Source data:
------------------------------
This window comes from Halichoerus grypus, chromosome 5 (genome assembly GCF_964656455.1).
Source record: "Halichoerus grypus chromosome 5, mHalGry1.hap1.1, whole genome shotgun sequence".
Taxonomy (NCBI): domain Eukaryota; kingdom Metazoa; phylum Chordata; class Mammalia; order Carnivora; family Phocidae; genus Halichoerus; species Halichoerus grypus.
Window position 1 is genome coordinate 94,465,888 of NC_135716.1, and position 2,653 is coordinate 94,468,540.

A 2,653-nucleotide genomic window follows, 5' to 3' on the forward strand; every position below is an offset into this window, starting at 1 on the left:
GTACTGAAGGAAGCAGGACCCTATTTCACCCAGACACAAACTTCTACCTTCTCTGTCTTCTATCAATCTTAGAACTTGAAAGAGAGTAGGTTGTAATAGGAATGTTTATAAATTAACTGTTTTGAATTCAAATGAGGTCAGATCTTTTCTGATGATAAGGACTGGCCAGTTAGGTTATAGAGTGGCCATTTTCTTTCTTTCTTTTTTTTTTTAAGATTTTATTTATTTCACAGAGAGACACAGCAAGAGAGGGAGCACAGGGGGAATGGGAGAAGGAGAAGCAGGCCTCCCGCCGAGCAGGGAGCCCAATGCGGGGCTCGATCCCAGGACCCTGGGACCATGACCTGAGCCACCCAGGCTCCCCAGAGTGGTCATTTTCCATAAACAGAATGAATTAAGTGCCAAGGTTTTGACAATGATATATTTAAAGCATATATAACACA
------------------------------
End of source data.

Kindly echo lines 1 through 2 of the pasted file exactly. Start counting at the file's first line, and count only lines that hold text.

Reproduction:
This window comes from Halichoerus grypus, chromosome 5 (genome assembly GCF_964656455.1).
Source record: "Halichoerus grypus chromosome 5, mHalGry1.hap1.1, whole genome shotgun sequence".